Impressed by King Saud University in a recent visit, David Willetts, British Minister of State for Universities and Science, enthusiastically endorsed increased cooperation between Saudi Arabia’s largest academic institution and British universities.
The British minister, greeted by KSU Rector Abdullah Al-Othman and Vice Rector Ali Al-Ghamdi, lauded KSU’s unyielding developmental drive and the University’s impact on the Kingdom’s elevation to a major role in world politics.
The British leader’s positive impression of KSU and his suggestions of increased cooperation between British universities and KSU were warmly welcomed by his Saudi hosts in light of a speech the minister’s speech last July at a Westminster educational forum. Mr. Willetts urged students to study abroad to gain credits toward their degrees, emphasizing that there should be “greater mutual recognition” of qualifications between countries.
The message would seem to beg the question: why not closer educational ties between Great Britain and Saudi Arabia?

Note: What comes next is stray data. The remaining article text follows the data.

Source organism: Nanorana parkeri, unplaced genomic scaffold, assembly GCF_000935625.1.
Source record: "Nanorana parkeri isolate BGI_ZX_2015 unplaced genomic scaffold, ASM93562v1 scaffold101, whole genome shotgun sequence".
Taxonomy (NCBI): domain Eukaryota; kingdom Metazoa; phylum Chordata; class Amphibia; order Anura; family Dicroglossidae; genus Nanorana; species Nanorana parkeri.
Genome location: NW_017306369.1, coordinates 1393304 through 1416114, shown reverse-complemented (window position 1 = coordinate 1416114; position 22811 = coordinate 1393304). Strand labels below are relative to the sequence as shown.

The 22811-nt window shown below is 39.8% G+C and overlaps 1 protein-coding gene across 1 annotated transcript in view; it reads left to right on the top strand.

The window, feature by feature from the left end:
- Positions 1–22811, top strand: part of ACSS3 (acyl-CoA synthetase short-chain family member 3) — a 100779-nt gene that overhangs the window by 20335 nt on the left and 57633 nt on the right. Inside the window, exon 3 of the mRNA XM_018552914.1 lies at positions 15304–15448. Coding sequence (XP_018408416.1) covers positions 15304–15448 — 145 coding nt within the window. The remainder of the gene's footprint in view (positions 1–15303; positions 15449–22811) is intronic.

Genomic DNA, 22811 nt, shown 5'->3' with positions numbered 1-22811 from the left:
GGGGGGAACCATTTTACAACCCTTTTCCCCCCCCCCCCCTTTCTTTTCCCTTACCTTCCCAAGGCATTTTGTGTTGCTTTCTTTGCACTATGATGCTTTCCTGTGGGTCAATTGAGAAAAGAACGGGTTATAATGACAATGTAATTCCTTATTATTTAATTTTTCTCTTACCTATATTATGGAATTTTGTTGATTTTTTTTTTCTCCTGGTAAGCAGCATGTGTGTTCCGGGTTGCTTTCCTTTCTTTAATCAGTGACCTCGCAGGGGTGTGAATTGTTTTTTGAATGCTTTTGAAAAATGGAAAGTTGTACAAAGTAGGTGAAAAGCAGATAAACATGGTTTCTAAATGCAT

In the same forum, Martin Davidson, Chief Executive of the British Council, said the reality of globalization is that it has no borders. “Not only does this build cultural fluency and the ability to work in differing environments,” Davidson said, “but it also generates wide networks that form the basis of long-term partnerships."
The British minister’s recent remarks were made receiving a tour from his Saudi hosts, a tour included a visit to the University’s documentary exhibit of development programs and a number of advanced strategic projects. During the tour, Rector Al-Othman briefed the delegation on KSU’s rapid advancement in international academic ratings since its founding in 1957 and the University’s unprecedented gains in internationalization.